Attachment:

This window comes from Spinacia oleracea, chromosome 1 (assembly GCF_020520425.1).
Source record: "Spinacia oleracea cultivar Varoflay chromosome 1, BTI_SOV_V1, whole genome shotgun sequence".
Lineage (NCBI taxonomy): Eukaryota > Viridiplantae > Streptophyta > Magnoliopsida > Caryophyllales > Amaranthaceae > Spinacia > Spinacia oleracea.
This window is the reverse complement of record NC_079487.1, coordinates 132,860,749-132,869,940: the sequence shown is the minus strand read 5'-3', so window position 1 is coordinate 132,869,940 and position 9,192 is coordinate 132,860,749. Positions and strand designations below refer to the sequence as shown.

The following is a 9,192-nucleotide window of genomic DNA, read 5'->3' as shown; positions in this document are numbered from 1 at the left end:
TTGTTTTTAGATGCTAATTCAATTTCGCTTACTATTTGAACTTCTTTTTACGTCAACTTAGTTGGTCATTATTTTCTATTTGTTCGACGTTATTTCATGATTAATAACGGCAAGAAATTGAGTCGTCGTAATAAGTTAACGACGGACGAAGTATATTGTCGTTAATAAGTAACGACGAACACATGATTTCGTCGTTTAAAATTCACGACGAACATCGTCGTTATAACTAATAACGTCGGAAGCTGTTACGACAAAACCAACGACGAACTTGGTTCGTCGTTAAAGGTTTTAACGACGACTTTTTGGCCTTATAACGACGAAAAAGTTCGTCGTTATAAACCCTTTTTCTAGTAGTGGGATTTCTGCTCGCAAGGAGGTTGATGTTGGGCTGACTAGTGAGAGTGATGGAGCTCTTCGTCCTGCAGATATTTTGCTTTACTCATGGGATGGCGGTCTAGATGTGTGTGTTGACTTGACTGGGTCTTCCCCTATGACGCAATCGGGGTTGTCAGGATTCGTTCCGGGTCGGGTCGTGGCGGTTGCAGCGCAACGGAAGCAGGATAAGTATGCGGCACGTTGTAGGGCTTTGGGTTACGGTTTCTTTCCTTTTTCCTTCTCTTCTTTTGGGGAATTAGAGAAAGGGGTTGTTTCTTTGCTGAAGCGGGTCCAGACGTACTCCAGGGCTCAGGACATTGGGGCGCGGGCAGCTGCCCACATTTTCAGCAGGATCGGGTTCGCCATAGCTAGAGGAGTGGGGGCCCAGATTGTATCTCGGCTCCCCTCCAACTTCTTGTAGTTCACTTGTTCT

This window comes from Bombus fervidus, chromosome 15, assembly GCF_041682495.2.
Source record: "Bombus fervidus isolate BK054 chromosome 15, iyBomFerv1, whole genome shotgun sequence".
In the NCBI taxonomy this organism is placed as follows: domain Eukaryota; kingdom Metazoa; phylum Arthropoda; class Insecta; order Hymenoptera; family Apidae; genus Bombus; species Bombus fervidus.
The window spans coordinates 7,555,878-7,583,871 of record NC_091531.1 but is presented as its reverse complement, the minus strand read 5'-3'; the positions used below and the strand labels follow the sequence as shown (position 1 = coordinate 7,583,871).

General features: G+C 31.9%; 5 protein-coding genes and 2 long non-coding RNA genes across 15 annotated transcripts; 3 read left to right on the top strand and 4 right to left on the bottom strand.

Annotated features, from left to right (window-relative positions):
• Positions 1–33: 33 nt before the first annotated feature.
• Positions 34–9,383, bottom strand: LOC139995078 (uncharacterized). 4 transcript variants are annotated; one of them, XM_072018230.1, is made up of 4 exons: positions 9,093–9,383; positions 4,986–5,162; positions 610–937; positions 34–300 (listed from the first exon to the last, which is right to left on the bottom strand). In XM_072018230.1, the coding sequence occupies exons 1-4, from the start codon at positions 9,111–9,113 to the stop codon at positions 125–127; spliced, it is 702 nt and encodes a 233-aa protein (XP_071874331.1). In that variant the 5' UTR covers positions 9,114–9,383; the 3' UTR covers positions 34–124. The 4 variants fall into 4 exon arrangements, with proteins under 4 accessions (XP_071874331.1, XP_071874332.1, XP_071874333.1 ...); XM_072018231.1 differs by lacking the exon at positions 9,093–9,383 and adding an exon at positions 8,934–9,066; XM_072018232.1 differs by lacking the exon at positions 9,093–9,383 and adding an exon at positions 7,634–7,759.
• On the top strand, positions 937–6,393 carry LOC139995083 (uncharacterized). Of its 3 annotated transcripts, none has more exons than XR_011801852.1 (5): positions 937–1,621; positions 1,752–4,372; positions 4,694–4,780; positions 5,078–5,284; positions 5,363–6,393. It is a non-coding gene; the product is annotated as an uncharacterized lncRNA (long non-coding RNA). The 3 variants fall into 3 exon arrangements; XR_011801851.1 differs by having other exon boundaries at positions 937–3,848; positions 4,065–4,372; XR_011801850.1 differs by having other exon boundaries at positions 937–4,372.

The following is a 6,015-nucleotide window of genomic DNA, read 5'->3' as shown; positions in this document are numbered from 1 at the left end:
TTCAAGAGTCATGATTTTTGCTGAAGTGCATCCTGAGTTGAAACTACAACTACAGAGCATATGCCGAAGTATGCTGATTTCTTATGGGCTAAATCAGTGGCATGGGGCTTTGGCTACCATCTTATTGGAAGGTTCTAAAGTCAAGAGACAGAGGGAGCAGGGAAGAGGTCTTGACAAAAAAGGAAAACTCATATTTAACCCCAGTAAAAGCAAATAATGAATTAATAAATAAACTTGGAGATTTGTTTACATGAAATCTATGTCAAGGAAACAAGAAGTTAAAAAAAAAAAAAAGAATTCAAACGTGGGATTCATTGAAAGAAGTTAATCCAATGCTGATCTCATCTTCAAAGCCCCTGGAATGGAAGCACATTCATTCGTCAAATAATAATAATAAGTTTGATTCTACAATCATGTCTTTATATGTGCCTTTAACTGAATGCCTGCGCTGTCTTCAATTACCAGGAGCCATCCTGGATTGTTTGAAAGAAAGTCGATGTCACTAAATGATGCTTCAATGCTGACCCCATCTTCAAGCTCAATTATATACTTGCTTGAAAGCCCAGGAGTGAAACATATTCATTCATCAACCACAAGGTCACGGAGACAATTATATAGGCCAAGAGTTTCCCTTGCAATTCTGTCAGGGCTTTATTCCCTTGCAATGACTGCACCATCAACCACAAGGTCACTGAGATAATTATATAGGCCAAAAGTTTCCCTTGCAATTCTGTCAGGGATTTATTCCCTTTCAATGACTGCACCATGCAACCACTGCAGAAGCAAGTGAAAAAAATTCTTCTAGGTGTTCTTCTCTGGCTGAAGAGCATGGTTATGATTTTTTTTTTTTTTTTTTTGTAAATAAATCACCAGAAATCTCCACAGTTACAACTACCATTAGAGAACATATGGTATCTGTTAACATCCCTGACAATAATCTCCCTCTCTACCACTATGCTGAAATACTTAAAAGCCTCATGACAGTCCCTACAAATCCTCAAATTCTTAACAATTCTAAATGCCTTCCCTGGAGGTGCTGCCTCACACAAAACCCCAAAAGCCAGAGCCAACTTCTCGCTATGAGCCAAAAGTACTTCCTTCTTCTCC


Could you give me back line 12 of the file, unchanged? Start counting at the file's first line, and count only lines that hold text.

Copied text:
Annotated features, from left to right (window-relative positions):